For example, let us imagine that in the federal budget for the Department of Defense, there is a budget line item for the (fictional) “Division of Nanotechnology Research”, with an appropriation of $30 million. The budget item might look something like this:


1234-5678………………………….For the operation of the division, including salaries, administration, research programs and grants for the purpose of developing methods of applying biologically-based technologies to further national defense………………………$30,000,000

If passed in this form, the Director of the Division gets $30 million to allocate as he or she deems appropriate to the various needs of the Division. Which makes a certain amount of sense, but also gives that person a  great deal of power. Legislators prefer to keep that power in their own hands. So, for example, a Congressman from North Dakota might prefer this language:


1234-5678………………………….For the operation of the division, including salaries, administration, research programs and grants for the purpose of developing methods of applying biologically-based technologies to further national defense; provided that $650,000 shall be expended for the Nanotechnology Research Program at the University of North Dakota………………………$30,000,000

The added phrase is an earmark which specifically sets aside $650,000 out of the $30 million total appropriation for the indicated program. The Director of the Division must spend that sum on that program, or not spend it at all.

It is easy to see how this type of thing can get out of hand. Every legislator wants to bring federal dollars to their own state or region. Federal programs can mean jobs and economic improvement for an area. However, there is no objective determination being made of the worthiness of the earmarked program compared to other contenders. Federal budget committee chairmen use these earmarks to reward their friends and lobbyists who support them, which can lead to wasteful spending on projects like the infamous Alaskan “Bridge to Nowhere”.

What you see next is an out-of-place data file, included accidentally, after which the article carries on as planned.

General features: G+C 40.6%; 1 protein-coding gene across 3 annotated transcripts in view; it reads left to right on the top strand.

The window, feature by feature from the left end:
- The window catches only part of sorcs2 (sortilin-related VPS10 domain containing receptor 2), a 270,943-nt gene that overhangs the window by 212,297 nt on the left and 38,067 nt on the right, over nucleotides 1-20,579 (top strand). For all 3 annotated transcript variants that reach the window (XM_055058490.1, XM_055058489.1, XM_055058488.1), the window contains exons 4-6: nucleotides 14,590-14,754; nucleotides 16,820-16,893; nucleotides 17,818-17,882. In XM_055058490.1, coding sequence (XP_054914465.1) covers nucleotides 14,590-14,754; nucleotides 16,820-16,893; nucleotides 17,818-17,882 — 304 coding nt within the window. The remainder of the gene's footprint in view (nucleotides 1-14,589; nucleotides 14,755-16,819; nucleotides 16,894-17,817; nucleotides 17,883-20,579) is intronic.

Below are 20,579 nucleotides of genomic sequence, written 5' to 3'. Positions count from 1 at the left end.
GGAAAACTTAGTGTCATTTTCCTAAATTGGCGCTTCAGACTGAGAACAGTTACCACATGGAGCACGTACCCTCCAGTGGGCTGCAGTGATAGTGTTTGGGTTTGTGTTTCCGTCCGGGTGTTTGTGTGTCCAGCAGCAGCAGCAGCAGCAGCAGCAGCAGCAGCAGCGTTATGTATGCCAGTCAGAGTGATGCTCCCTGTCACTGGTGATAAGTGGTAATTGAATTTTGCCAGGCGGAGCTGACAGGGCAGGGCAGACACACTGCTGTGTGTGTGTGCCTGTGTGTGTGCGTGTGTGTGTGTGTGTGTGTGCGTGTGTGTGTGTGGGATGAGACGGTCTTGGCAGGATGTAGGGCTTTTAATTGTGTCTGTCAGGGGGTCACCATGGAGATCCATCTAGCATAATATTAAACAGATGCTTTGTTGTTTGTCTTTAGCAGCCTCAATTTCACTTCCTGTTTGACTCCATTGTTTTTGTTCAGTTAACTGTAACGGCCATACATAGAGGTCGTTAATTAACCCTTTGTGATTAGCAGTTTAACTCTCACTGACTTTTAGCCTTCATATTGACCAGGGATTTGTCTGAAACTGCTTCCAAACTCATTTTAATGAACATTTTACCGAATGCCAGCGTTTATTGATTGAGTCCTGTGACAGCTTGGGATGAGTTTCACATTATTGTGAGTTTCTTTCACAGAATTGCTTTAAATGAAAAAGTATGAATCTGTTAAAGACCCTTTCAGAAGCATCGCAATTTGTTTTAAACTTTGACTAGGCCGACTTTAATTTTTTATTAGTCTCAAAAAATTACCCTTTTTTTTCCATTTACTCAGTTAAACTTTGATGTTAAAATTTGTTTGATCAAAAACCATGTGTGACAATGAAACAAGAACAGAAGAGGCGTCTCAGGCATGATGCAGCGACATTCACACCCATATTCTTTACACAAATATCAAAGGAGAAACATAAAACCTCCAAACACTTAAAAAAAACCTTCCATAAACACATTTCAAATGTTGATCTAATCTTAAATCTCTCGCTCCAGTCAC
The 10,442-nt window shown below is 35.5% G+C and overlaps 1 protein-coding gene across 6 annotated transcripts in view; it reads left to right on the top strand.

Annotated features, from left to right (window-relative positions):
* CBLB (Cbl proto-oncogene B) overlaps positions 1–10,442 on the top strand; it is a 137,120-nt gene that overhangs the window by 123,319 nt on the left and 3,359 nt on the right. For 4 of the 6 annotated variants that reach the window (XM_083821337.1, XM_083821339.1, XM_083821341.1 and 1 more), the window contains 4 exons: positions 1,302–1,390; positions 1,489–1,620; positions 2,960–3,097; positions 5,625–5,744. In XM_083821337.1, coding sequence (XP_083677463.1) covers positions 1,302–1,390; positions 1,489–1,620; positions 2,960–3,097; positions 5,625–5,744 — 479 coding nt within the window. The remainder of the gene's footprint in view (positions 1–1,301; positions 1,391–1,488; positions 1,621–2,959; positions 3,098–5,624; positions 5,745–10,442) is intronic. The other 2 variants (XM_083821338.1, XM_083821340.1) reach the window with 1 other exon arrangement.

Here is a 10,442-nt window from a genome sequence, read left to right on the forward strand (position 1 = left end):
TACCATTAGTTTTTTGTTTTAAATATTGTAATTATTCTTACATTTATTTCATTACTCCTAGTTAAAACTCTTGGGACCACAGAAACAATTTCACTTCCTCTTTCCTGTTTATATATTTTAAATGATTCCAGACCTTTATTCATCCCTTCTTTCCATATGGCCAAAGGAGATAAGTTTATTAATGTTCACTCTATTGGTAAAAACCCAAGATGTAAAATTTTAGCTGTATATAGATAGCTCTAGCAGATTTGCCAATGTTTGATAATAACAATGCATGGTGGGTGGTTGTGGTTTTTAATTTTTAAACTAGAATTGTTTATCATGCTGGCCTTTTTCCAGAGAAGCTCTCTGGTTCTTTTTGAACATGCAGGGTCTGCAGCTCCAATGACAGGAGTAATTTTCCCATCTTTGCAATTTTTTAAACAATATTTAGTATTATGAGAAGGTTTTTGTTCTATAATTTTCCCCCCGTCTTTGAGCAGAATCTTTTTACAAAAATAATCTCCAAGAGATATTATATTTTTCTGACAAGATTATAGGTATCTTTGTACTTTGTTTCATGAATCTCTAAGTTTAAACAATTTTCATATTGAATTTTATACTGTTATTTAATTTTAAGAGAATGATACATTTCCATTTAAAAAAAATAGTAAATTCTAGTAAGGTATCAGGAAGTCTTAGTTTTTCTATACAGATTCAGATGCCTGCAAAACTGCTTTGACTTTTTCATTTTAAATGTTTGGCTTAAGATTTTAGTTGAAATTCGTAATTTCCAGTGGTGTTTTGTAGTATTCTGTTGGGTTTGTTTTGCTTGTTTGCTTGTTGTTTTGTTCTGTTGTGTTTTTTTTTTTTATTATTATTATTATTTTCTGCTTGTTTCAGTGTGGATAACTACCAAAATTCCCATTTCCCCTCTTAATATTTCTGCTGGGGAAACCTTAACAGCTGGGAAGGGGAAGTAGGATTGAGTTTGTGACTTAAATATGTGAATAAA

The problem is that if a legislator doesn’t secure these items for their district, they may be vulnerable to an opponent who promises to “bring home the bacon”. As a result, the overwhelming majority of legislators request earmarks to one degree or another. Senator McCain and a few others are very unusual in refusing to do so, and surviving in office nevertheless. Thus, it is too simplistic to condemn Obama, Biden, Palin, or any politician simply based on the dollar amount of earmarks they have requested. Instead, one really has to look at the actual projects and programs that funding was requested for. Were they wasteful giveaways or successful programs? Was the amount being requested for each reasonable or excessive? These questions are hard to answer for those of us who do not spend our time reading government budgets. We cannot be familiar with all these areas of government activity.

However, there are organizations which specialize in doing just that. Citizens Against Government Waste (CAGW) is a non-profit group dedicated to opposing “pork-barrel”, or wasteful earmarks and spending. They rate Senators and Congressmen based on certain key votes on spending bills and earmarks. Here are their 2007 ratings and lifetime ratings for McCain, Biden, and Obama, where 100% means the least wasteful and 0% the most wasteful:

McCain: 2007 100%, lifetime 88%

Biden: 2007 0%, lifetime 22%

Obama: 2007 10%, lifetime 18%

It’s important to note that these ratings are not measuring the earmarks a legislator requests or that actually make it into the budget. However, CAGW has created an “Earmark Reform Pledge” which they are asking legislators to sign, promising that they will fully disclose all the earmarks they request on their websites, and that they will not request funding for any project that does not serve a federal interest or that benefits a private entity and was not requested by a federal agency. As of March of this year, only 2 Senators and 8 Congressmen, all Republicans, have signed this pledge. McCain is not among them, though he might argue that since he requests no earmarks, it really doesn’t apply to him.

You can find out more about CAGW, their ratings and other activities at

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Putting your kids where your mouth is

Posted by sanityinjection on September 10, 2008